People who took action after former Minneapolis, Minnesota, police officer Derek Chauvin murdered George Floyd last year can't let up in the wake of Chouvin's conviction, lawyer and advocate Michael Curry told Boston Public Radio on Wednesday.

Chauvin was convicted Tuesday on three counts of murder and manslaughter in Floyd's death. It was just the second time in Minnesota's history that an officer was held accountable in court for killing a civilian. Across the country, convinctions are even more rare — only five non-federal officers have been convicted of murder during an on-duty shooting since 2005 and had those convictions stick,according to NPR.

Curry, a member of the NAACP Board of Directors, said that people stay vigilant in their calls for racial equity.

"Right now, we have to wake up this morning and know that, as Martin Luther King's daughter said yesterday, she reminded us 'the arc of the moral universe bends towards justice,'" he said. "But the reality is you've got to make it bend. You've got to show up and demand that your elected official votes the right way on police reform or criminal justice reform."

Curry also said that there will be an inevitable backlash from people in America who hold "racial animus" as President Joe Biden pushes for a federal policing bill in Floyd's name.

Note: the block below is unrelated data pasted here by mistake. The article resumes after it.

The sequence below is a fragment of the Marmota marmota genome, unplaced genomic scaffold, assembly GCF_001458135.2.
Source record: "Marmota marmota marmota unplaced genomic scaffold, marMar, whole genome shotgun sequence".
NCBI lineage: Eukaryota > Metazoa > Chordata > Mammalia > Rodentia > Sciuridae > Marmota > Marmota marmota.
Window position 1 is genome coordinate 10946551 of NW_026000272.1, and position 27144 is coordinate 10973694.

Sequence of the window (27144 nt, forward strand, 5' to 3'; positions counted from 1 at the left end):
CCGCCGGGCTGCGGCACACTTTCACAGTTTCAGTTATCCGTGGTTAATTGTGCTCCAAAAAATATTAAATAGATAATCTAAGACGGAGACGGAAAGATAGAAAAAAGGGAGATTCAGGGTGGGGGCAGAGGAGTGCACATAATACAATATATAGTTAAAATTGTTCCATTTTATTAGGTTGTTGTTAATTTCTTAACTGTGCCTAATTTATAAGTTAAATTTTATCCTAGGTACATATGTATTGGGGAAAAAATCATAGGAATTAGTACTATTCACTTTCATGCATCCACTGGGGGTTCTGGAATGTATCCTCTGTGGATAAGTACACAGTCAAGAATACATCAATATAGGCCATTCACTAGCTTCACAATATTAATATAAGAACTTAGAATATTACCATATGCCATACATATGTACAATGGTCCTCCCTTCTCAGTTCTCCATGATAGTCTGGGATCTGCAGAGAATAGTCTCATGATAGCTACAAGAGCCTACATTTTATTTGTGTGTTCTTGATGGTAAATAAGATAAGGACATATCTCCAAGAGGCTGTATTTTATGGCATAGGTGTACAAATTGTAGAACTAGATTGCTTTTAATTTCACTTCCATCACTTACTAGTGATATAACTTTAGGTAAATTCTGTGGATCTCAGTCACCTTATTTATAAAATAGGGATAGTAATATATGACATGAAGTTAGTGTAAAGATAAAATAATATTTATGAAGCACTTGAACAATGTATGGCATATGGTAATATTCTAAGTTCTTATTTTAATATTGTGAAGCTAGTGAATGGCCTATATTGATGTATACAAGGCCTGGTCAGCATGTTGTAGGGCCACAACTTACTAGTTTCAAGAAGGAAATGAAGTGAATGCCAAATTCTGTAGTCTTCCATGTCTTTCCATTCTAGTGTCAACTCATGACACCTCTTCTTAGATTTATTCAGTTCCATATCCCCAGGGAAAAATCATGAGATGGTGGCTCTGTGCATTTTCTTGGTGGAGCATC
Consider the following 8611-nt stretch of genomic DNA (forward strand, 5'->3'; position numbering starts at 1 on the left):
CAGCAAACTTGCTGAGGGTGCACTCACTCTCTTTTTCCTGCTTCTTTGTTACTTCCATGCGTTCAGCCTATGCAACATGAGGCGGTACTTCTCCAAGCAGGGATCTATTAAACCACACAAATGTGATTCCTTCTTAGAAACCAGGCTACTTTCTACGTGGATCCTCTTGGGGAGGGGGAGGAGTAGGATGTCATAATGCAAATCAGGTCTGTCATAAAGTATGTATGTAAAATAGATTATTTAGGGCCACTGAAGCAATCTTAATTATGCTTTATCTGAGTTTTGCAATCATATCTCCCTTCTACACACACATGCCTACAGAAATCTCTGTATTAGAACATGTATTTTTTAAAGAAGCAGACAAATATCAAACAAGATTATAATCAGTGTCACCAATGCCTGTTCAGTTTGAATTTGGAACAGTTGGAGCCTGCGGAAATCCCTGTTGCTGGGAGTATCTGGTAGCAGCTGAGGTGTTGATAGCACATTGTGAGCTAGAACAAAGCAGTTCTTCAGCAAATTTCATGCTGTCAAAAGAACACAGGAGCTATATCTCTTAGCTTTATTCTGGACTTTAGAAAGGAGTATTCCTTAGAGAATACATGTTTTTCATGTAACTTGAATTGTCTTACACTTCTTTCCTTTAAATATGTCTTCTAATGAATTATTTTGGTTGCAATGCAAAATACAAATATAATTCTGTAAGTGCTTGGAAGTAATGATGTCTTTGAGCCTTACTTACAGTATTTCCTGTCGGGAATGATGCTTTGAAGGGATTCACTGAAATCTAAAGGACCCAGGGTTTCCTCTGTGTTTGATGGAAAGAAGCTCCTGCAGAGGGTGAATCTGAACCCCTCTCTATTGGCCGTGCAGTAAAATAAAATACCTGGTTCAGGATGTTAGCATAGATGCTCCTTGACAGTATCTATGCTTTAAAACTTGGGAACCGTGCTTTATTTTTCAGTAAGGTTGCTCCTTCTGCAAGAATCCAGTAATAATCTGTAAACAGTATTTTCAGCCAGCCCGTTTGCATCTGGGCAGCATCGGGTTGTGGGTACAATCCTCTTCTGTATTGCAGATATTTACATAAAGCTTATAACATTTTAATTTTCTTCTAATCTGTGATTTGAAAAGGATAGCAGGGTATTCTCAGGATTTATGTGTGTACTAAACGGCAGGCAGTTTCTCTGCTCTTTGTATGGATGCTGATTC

"There is a backlash coming to all of this," he said. "I’m going to tell you, history — the past — is prologue. There was a backlash to Reconstruction. There’s going to be a backlash to the Biden years, in particular this movement to use reconciliation, because you're not going to get enough Republican votes."

Reconciliation — the route that Democrats took to pass COVID-19 relief with just 50 votes in the Senate — wouldnot be an option for Democrats to pass police reform under current Senate rules.

"You're going to have many Americans who carry racial animus — who feel it's too much about these Black folks, too much about justice, too much about blaming us. And you're going to have a backlash," Curry said. "Expect it to come. It's coming. It just means you've got to now show up and be vigilant."

"This hatred, this racial animus," he added, "will not go quietly."